- The Enterprise
- The Recorder
Public comment open for next 30 days
By AMANDA HARRISONStaff writer
The conveyance of Farren Avenue in Solomons Island to the University of Maryland Center for Environmental Science has been deferred for at least 30 more days.
The conveyance is already 11 years and seven months in the making.
During Tuesday’s Calvert County Board of County Commissioners meeting, the board voted unanimously to keep public comment open for the next 30 days, beginning Tuesday, regarding the closure of a portion of Farren Avenue.
The portion in question is the extreme northern limits of the road, said Wilson Freeland, director of General Services for the county.
The conveyance cannot be completed until the BOCC votes to close the public record and then votes to close the portion of Farren Avenue to the public.
This portion has been identified as “no longer needed for a public purpose,” states a memo from General Services staff.
Back in 1998, the Maryland Department of Transportation conveyed Farren Avenue to the BOCC. Then, on Jan. 17, 2001, the BOCC entered into a 10-year lease agreement with UMCES Chesapeake Biological Laboratory for the creation of the Waterman’s Wharf, according to the memo.
As part of the lease, the county agreed to convey the portion in question, which measures 15,140 square feet, according to the memo, to the biological lab.
It was discovered during negotiations for a 10-year lease extension in 2011, Freeland said, that the 15,140-square-foot portion of the road was never conveyed by the 2001 BOCC.
“We’re tying to clean up the mess that we were left,” said Commissioners’ President Gerald W. “Jerry” Clark (R).
Now, if the land is not conveyed to the lab, the BOCC could face legal issues, he said; however, he and Freeland have been trying to come up with alternatives but have been unsuccessful.
Clark said he is going to use these extra 30 days to hopefully come up with an alternative.
But during Tuesday’s public hearing, the public wasn’t satisfied with “trying to find alternatives.”
Nine county residents, all frequenters of Farren Avenue, spoke during the hearing. All were in opposition of the road closure for fear of losing the view of the Chesapeake Bay the road provides and access to the Watermen’s Wharf and the parking lot.
Alice Hall, who grew up in Solomons and is a member of the Solomons Civic Association, said she loves knowing people can enjoy the view and the nice walk down Farren Avenue. But she made sure to add that closing this street would be “contrary to the Solomons Island Town Center Mater Plan.”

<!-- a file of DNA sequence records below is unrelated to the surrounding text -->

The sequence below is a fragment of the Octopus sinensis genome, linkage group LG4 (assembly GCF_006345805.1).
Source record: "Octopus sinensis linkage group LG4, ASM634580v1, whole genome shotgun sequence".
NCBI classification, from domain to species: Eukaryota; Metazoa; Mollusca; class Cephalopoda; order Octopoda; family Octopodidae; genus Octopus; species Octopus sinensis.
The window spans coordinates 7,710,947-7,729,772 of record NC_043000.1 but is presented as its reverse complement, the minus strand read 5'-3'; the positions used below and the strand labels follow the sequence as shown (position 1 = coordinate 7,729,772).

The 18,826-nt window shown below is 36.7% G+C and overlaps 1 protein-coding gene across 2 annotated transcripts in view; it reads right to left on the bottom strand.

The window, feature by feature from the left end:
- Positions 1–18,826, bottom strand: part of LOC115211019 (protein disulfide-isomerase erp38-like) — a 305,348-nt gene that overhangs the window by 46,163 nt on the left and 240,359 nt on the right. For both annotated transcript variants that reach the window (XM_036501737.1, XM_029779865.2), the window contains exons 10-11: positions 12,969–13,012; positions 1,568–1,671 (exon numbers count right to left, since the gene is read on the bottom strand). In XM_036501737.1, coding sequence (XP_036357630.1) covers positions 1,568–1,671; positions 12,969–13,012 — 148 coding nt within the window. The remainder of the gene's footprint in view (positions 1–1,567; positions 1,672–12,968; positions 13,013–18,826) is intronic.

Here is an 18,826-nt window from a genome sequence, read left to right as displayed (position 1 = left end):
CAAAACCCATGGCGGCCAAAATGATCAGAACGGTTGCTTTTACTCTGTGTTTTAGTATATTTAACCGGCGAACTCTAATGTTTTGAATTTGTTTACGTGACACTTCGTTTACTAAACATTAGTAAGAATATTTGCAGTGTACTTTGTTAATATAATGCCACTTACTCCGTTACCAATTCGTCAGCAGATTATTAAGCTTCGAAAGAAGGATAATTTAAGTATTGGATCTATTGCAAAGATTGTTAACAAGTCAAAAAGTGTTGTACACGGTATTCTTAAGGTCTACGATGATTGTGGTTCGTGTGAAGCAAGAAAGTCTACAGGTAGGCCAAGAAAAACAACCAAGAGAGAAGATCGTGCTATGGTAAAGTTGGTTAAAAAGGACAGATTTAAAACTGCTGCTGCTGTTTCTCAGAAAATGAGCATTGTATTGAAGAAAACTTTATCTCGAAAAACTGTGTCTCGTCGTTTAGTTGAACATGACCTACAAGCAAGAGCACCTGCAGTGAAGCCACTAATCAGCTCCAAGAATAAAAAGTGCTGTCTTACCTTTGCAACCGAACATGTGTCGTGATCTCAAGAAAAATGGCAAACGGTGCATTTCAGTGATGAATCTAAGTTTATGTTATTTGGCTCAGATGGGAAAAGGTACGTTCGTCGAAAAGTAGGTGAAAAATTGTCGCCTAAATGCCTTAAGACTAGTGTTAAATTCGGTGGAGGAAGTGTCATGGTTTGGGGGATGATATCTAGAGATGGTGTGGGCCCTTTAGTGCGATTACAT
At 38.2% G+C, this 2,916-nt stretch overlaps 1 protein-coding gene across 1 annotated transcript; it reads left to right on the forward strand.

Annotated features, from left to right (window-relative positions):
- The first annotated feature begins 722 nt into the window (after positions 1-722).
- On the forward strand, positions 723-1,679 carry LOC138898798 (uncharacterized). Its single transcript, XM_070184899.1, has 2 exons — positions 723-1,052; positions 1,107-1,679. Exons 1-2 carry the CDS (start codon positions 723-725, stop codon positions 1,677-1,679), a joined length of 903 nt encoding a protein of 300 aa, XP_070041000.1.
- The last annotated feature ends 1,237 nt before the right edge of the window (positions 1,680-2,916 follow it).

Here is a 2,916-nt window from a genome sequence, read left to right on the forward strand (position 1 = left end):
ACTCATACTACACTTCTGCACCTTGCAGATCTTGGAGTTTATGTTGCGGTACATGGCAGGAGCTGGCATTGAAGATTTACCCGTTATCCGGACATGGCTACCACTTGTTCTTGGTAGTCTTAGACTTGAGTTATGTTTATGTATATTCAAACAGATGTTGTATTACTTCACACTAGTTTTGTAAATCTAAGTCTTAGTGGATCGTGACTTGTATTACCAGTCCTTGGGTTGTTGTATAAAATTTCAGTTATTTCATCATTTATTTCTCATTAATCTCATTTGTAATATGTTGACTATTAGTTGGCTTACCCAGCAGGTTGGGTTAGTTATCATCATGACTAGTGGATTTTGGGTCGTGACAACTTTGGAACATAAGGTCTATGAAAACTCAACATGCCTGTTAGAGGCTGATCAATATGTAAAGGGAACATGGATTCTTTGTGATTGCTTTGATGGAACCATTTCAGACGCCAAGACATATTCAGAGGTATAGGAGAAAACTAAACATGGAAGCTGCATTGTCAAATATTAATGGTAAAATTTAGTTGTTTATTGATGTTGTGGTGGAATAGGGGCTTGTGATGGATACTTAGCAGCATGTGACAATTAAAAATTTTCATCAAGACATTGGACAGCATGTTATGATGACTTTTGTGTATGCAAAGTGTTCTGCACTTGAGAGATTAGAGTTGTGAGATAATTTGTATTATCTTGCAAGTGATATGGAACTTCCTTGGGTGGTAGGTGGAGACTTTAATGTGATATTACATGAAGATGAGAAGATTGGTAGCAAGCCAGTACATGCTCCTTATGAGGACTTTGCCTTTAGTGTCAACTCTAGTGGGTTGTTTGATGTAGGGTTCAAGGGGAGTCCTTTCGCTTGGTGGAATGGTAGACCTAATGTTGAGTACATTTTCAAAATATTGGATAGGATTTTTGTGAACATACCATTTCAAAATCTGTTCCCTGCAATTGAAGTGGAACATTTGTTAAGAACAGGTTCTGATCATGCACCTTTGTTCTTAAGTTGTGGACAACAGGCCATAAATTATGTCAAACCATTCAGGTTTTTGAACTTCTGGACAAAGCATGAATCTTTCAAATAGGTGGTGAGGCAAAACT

On behalf of the Solomons Civic Association, Gladys Bowers said the group “adamantly” opposes the closing because it is a public right of way to the wharf. Bowers questioned the process of closing the public right of way to the wharf, claiming that no signs were put up and a study wasn’t conducted.
However, Freeland said Thursday he believes she is referring to the steamboat landing at the point and that was bought by the university “some time ago,” and so that has nothing to do with the current situation of closing Farren Avenue.
“[This agreement] was done in secret by the county,” claims Bowers, “when the lease was created,” because there wasn’t a public hearing then about conveying the road.
But Clark tried to reassure her that it wasn’t done in secret and that the current board wasn’t a part of the deal.
“It saddens me, Gladys, that you feel that way,” he told her.
She continued, “Farren Avenue in itself is completely neglected by the county.”
Jack Fringer, treasurer of the Calvert County Watermen’s Association, said that closing access to the dock is “like putting another nail in the coffin” of watermen, who he described as a “dying breed.”
Fringer wasn’t the only waterman at the hearing; he was joined by Tommy Zinn, president of CCWA, Rachel Dean, the secretary of CCWA, and members of CCWA Mary Brown and Bobby Abner. And they all noted that by holding the public hearing during the day, they were losing money because they couldn’t be on the water doing their job.
Zinn said CCWA can speak with the lab and try to negotiate to keep the dock open and accessible to the watermen.
Dean, who spoke on behalf of her husband who was out on the bay, said the dock provides the watermen in the area “access we wouldn’t otherwise have” — an idea echoed by Abner, who said he uses the dock year round.
According to Commissioner Susan Shaw (R), the biological lab has been operating since the 2001 lease as though the 15,140 square feet were already conveyed to the lab.
“It’s an agreement we haven’t honored,” Shaw said about the 2001 lease agreement to convey the property to the lab.
Commissioner Evan Slaughenhoupt (R) said that to him, the issue seems more like an ownership of the property than changing the rules of access because, he said, he is unsure whether Farren Avenue will actually be closed to public access.
Clark said that’s the other problem: During negotiations of the land transfer agreement, the county wanted to add to the new contract that things wouldn’t change, such as access to the dock, the parking lot and public access. But, he said, the biological lab wasn’t ready or willing to agree to that 100 percent yet.
At the close of the public hearing, Commissioner Pat Nutter (R) made the motion to keep public comment open for the next 30 days instead of the original two weeks, and that the next public hearing will be scheduled in the evening and be in Solomons to accommodate the watermen. It was passed unanimously with “thank you” being shouted from the crowd. The next hearing may be scheduled for Aug. 21 or 28, said Corinne Cook, clerk to the BOCC.